Civil Defence system passes critical test

  • John Carter
Civil Defence Earthquake Recovery

Civil Defence Emergency Management has passed its biggest test in recent history, Civil Defence Minister John Carter said today.

"Six days after the 7.1 earthquake hit Canterbury, most essential services are back in operation," Mr Carter said.

"This is due to the incredible efforts of the Canterbury Civil Defence Group, the Canterbury local authorities involved in this emergency and all the support agencies and volunteers that have mobilised to provide essential services and back-up.

 "New Zealand has an internationally recognised national civil defence emergency management framework and as Minister, I am proud to say it has been tested thoroughly over the past week and not found wanting.

"At the forefront of all the process, policy and legislation behind this framework is the safety and security of people, in this case, the people of Canterbury.

"People have been affected both physically and psychologically and the Government is committed to helping ensure their lives get back to normal as quickly as possible.

"Emergency management plans are tested regularly but it is not until there is a real-life disaster such as this earthquake and the ongoing aftershocks that we really know how well they work.

"With this particular emergency, the lead agency in Canterbury is the Canterbury Civil Defence Emergency Management Group. This group is supported in Wellington by the Ministry of Civil Defence and Emergency Management, which is the lead agency at a national level.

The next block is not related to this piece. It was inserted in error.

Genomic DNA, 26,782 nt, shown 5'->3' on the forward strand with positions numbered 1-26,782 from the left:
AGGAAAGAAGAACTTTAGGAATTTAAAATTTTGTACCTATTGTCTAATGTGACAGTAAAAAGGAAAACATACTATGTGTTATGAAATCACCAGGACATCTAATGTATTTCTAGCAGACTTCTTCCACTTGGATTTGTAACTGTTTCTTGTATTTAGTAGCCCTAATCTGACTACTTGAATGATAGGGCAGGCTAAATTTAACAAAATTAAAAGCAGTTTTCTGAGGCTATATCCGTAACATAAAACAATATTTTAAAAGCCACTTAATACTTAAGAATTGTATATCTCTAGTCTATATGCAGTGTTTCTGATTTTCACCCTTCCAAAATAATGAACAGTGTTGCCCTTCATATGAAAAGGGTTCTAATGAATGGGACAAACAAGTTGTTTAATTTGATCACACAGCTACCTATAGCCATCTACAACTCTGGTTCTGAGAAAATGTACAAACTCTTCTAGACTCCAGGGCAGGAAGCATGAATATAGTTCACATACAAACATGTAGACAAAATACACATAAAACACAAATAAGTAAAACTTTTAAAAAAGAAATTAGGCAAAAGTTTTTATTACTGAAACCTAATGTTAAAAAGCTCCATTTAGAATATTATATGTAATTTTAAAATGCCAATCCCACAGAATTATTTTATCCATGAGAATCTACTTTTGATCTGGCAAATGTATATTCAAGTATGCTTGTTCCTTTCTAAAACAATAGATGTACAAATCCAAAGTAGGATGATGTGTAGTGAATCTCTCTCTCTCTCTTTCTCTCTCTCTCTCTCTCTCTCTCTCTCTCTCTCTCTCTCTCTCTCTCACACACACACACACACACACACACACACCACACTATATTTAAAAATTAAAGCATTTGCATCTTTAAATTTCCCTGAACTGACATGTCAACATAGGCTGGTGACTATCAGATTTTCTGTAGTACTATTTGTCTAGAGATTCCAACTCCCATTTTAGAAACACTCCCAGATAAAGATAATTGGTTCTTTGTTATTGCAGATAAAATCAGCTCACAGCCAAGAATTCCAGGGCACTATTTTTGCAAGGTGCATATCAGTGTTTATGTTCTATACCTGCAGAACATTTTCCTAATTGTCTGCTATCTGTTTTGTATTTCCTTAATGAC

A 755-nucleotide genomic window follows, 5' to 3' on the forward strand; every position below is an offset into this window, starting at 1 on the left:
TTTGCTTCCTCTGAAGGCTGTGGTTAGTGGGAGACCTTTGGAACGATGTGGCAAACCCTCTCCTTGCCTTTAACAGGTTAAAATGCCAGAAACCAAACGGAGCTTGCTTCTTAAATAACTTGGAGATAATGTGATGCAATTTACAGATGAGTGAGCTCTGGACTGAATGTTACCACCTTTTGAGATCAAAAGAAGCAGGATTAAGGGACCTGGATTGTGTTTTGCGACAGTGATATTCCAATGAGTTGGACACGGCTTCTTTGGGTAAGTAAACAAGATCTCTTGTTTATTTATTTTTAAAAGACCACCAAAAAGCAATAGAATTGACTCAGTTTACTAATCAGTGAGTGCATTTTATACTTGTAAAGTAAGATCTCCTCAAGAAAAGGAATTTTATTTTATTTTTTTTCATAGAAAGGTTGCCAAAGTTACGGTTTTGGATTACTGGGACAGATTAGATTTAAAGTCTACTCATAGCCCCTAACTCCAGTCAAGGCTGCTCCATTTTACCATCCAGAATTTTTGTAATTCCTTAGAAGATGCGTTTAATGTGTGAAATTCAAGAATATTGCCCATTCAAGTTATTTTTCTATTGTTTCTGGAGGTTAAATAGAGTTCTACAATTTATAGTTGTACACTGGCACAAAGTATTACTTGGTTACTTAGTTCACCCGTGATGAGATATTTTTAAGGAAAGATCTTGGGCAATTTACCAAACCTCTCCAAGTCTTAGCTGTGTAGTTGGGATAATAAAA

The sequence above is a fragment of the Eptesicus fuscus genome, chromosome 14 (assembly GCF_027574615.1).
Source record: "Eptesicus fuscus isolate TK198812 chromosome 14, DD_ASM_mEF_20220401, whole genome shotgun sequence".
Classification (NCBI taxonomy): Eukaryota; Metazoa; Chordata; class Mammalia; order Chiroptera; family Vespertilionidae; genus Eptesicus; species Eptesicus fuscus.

"People on the ground in Canterbury are making decisions about their region.

"There is robust policy and legislation (Civil Defence Emergency Management Act 2002) to ensure firstly, a response to the event and then recovery. Procedures have been developed and tested over the past 15 years.

"Within 10 minutes of the initial earthquake on Saturday morning, the Canterbury Group kicked into action.

"By 5am on Saturday morning, the National Crisis Management Centre in the Beehive in Wellington was activated.

"The emergency management framework allows the civil defence emergency management group in the affected area to make decisions. They are supported by teams representing different agencies at the National Crisis Management Centre, which runs 24/7 during the critical early stages of the emergency.

"Decision making is consultative and measured. I have been impressed by the calm leadership I have seen throughout this operation.

 "It is of course, supported by a wide network of agencies. The Officials' Committee for Domestic and External Security Coordination (ODESC) has met during this event to ensure critical information flows as it should. ODESC brings together the relevant government chief executives to develop strategic guidance for Government and provide advice to Ministers.

"Central to emergency management in New Zealand is an all-hazards, all risks, multi-agency, integrated and community focused approach."